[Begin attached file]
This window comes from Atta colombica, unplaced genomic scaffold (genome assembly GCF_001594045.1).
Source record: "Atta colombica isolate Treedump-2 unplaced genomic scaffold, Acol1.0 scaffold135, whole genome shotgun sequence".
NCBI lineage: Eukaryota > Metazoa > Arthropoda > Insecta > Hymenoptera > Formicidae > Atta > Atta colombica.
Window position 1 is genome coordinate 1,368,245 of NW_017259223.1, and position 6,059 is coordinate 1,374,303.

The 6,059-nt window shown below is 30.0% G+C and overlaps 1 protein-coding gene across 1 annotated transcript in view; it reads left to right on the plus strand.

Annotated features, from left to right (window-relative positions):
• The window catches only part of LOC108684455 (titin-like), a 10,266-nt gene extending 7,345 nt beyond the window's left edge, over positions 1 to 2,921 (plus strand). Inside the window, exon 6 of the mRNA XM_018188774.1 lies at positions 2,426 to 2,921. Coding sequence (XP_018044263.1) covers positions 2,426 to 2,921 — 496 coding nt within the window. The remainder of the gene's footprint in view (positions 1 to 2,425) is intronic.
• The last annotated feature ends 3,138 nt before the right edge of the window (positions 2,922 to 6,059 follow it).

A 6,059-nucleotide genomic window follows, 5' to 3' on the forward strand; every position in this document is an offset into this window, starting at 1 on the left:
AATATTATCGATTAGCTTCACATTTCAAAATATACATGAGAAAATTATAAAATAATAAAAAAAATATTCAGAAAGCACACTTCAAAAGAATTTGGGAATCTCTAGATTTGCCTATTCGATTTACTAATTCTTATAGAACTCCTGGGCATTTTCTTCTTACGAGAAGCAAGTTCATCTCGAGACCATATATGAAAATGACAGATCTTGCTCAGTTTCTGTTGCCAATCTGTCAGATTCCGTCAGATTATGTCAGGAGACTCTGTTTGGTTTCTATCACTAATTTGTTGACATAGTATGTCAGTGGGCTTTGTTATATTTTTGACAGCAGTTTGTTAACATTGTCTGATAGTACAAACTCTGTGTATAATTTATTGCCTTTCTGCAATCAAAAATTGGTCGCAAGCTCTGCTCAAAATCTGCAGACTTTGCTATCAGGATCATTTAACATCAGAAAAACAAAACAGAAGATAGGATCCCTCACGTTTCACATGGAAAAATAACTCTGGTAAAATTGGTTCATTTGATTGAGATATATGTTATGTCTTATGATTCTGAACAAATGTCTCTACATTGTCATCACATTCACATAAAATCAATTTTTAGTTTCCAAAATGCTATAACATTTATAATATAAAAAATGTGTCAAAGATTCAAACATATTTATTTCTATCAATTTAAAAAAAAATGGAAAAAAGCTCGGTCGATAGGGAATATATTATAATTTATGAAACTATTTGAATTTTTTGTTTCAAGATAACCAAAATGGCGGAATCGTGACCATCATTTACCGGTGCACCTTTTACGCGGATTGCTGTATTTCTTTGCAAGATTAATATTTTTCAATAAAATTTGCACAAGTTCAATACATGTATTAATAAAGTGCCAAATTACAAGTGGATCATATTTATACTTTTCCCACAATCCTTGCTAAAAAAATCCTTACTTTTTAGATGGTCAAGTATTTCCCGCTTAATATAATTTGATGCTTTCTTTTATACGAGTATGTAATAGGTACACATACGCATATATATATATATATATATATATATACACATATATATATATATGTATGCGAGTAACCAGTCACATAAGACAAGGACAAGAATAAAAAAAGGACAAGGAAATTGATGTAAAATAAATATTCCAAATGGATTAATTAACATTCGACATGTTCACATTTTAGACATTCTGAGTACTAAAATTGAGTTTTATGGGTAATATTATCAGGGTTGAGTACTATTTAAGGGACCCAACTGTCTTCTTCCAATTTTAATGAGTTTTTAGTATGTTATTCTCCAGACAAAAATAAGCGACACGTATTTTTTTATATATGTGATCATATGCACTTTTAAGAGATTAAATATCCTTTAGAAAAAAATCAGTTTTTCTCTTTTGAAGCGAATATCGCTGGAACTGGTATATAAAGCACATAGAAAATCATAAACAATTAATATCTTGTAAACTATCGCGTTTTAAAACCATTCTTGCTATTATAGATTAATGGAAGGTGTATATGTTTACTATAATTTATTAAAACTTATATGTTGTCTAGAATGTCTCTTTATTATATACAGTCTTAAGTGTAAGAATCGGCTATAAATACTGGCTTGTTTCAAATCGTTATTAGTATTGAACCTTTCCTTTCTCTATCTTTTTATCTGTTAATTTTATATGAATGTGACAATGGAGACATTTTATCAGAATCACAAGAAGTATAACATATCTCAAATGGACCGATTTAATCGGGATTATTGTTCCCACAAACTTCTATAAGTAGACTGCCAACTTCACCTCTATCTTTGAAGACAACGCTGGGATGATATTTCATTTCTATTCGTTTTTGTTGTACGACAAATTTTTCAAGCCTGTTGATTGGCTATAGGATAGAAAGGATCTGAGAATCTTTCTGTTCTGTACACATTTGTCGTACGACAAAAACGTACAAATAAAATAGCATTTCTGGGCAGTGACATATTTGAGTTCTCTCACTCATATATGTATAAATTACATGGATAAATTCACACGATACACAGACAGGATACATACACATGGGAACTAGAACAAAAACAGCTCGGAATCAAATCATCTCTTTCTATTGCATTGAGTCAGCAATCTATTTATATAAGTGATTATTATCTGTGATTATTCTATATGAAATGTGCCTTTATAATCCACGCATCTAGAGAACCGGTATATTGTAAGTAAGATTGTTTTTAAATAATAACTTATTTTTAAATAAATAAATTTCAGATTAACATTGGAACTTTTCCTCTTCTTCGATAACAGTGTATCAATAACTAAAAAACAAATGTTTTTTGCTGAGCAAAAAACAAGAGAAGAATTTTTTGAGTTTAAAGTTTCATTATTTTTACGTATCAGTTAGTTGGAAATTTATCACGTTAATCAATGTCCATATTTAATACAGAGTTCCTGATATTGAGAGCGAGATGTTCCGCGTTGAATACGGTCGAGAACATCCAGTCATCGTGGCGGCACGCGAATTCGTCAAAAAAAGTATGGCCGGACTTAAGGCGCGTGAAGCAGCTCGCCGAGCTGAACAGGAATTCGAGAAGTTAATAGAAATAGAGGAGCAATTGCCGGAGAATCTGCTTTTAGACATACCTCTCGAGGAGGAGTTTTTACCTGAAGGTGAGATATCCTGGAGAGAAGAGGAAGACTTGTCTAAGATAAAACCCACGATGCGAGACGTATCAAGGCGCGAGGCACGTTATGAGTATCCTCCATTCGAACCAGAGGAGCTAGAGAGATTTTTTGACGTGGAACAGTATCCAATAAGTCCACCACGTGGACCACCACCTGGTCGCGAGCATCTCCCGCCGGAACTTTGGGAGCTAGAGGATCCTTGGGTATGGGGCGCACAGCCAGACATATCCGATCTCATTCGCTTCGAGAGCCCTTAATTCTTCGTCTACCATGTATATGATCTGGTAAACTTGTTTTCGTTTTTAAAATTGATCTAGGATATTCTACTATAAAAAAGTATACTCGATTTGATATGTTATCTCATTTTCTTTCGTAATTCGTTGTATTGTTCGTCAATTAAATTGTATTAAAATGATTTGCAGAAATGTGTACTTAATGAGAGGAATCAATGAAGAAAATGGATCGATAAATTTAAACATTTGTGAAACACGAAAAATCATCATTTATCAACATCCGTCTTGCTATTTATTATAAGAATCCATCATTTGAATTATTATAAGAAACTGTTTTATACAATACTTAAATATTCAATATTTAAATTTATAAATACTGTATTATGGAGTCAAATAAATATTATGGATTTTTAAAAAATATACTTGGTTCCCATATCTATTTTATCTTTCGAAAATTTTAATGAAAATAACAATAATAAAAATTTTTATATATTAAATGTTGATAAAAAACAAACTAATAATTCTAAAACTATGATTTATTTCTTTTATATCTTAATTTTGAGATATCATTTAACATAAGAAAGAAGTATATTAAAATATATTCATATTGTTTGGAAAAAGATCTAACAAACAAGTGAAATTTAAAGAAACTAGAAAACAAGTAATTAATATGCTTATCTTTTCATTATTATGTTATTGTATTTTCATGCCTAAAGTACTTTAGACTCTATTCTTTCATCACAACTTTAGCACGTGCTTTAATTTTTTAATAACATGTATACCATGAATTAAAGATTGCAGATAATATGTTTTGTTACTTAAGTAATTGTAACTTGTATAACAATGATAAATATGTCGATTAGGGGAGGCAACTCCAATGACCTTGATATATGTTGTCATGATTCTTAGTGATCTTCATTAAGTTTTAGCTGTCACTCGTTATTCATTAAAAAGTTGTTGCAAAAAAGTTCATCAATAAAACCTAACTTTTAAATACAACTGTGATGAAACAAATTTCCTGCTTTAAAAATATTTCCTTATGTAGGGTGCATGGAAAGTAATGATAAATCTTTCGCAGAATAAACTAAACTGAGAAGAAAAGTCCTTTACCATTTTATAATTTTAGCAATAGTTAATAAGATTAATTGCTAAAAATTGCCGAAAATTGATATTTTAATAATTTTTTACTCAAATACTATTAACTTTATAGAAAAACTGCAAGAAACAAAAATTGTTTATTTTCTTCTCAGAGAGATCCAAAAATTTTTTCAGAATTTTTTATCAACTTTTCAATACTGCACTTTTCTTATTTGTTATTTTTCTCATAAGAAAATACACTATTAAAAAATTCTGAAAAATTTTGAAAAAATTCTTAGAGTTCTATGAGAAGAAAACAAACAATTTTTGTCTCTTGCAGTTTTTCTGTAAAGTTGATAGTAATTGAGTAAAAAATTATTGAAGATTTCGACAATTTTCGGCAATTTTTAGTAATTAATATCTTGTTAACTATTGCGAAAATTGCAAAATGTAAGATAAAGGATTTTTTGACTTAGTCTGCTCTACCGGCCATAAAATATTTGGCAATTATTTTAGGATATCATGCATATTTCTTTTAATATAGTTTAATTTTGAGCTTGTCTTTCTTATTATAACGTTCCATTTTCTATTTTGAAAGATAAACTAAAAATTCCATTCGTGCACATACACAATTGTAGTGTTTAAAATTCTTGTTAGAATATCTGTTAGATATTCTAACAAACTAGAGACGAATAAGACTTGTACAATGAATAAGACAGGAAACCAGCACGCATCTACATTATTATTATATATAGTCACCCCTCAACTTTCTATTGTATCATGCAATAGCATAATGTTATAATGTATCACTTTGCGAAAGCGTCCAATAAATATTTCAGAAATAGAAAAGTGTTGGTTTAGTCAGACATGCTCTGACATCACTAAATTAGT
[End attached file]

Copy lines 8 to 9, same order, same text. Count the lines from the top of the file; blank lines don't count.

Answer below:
• The last annotated feature ends 3,138 nt before the right edge of the window (positions 2,922 to 6,059 follow it).

A 6,059-nucleotide genomic window follows, 5' to 3' on the forward strand; every position in this document is an offset into this window, starting at 1 on the left: